Lebanon complains to UN about Israel's maritime claims

Here, as published today in Haaretz, is the Israeli claim to an Exclusive Economic Zone in the Eastern Mediterranean — in an area that seems to be rich with newly-discovered undersea gas deposits [the two lighter blue zones, marked Leviathon and Tamar, are the two  announced by Israel over the past two years or so]:

graphic on Haaretz of Israel's maritime claimsIt’s hard to tell without more references, but it looks as though the line drawn as Israel’s “Northern Maritime Border” does not go straight out from the coast at a 90 degree perpendicular to the coast — instead, the line shown here seems to go north…

A report by the German News Agency DPA published in Haaretz reports that “Lebanese Foreign Minister Adnan Mansor, in a letter sent Monday to UN Secretary General Ban Ki-moon, rejected Israeli claims of the northern part of the waters between the two countries. ‘The Israeli claim infringes on Lebanon’s Exclusive Economic (sea) Zone’, a zone that gives a country the right to explore its maritime resources. ‘This is a clear violation of Lebanon’s rights… over an area of some 860 square kilometers, and puts international peace and security at risk’, it said”. This is published here.

As Haaretz reports, “Over the past two years, Israel has discovered two fields thought to contain about 24 trillion cubic meters of natural gas. The discoveries could be enough to make Israel energy self-sufficient for decades”, while “Norway-based Petroleum Geo-Services this year announced it had explored Lebanese waters which contained “valuable information” on potential offshore gas reserves”. Meanwhile, Lebanon and Israel have not ended the state of war that has existed since 1948, and do not speak directly to each other, or have diplomatic relations.

So, they have each asserted their claims in the media — and now at the UN [through the Secretary-General and his special representative…]

2 thoughts on “Lebanon complains to UN about Israel's maritime claims”

  1. * Lebanon signed an agreement with Cyprus in early 2007 which established their maritime borders and the exclusive economic zone (EEZ) of each country. The southernmost point of that border was called Point 1.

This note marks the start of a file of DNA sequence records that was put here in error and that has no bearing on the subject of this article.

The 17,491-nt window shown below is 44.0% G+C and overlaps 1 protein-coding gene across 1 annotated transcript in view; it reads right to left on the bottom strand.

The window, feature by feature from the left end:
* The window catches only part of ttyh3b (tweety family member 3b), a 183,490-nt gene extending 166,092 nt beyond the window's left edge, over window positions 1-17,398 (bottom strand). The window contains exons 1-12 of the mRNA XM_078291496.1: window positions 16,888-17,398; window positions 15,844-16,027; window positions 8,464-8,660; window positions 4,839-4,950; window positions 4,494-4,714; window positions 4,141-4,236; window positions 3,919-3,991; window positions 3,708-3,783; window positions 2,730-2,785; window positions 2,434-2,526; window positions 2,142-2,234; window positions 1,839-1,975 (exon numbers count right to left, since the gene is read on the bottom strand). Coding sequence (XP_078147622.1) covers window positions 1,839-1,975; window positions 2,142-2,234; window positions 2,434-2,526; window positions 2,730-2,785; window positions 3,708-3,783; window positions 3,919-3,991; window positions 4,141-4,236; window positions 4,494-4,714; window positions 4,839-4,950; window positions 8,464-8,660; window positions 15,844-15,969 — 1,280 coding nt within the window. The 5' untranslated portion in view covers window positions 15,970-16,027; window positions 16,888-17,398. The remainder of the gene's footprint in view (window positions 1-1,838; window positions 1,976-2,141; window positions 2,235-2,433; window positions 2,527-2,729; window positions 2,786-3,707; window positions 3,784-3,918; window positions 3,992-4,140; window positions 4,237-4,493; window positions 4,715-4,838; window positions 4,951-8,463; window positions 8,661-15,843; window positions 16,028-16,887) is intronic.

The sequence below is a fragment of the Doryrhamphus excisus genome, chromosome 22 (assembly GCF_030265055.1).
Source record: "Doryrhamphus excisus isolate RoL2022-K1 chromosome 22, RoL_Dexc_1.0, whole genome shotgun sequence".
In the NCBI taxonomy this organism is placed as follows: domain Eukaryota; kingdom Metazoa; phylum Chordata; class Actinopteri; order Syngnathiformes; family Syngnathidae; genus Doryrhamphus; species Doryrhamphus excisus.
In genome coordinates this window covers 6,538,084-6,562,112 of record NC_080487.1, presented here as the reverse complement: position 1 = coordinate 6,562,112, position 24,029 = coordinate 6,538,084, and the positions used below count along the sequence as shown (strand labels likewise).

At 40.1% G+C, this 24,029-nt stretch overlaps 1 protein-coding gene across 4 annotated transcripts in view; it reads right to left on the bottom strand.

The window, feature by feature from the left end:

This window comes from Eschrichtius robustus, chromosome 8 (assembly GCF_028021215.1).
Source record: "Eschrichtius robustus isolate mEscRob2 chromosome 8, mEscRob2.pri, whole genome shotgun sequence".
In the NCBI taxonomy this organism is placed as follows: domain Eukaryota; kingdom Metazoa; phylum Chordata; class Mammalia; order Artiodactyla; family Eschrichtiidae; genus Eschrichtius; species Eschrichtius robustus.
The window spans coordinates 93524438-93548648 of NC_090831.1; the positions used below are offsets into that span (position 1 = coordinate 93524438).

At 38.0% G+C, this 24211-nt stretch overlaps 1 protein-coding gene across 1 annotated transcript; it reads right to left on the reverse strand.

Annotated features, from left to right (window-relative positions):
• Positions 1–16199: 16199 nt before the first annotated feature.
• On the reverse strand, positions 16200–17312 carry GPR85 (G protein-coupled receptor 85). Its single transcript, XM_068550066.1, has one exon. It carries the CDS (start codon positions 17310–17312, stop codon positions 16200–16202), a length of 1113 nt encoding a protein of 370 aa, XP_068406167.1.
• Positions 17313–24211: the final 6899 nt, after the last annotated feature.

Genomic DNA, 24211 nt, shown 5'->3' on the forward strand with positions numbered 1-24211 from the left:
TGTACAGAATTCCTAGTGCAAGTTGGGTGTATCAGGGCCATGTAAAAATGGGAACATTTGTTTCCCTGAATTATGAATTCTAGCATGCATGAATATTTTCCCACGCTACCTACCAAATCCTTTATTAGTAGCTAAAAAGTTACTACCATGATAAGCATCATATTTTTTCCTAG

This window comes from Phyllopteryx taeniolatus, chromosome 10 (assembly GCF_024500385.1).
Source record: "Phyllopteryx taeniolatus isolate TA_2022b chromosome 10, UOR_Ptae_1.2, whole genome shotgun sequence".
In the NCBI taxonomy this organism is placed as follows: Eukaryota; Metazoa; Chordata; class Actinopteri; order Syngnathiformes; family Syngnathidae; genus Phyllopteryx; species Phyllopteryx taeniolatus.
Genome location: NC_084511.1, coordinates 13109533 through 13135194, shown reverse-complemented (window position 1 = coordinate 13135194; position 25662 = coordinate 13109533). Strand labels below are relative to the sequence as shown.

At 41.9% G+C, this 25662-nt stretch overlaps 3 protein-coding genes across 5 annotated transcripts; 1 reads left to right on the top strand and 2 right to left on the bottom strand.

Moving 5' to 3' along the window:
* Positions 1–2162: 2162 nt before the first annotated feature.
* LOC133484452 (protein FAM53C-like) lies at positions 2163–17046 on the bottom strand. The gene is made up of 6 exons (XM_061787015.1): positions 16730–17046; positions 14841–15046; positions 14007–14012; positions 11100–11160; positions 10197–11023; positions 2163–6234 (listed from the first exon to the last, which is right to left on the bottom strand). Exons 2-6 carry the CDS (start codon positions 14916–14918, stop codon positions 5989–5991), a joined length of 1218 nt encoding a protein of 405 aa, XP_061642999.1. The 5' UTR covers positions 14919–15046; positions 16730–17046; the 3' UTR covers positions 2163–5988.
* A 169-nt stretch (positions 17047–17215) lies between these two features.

* In 2010, Cyprus signed an agreement with Israel establishing their maritime borders, and used the same Point 1 as a terminal reference.
    * By then, Lebanon had determined that Point 1 was actually too far north and the real point of intersection between all three countries was several kilometers to the south, known as Point 23. It filed papers with the UN to that effect in July 2010.
    * Initially choosing Point 1 was a major blunder on Lebanon’s part, as admitted by the relevant officials in charge
    * Israel has, of course, taken exception to Lebanon’s claim, reminding the UN that this new border violates Lebanon’s original agreement with Cyprus.
    * The UN and the US have both gotten involved as mediators, but there have been no breakthroughs as of yet.

  2. Nikkor, thank you. This is something I’ve been trying to understand for months, and what’s available in English did not explain it.

    If it were not here, and if different players were involved, they would all just sit down and re-negotiate, like adults.

    It also strikes me that if Israel knows a major blunder has been made by Lebanese officials, Israel is not obliged to take advantage of it. One could even go so far as to suggest that Israeli is obliged not to take advantage of it.

    What Lebanon negotiated with Cyprus does not bind Israel, nor does it oblige Lebanon in respect to Israel…

    Also, if I recall correctly, I was told months ago by a Cypriot diplomat that their EEZ delineation agreement with Lebanon has not been ratified by the Lebanese parliament … and that would invalidate Israel’s argument, wouldn’t it? [[Yes! I just found my post on that, dated 17 December 2010, here, and there is a related post dated 20 December 2010, here.]]

    At least, that fact should make Israel more flexible and accommodating and reasonable — and why wouldn’t that really be in Israel’s interest?

    The real “green elephant in the room”, of course, is Turkey — and when Turkey begins to assert its claims to an EEZ, which it now seems interested in doing, many of the’ agreements in the Eastern Mediterranean will have to be re-opened, and probably re-negotiated.

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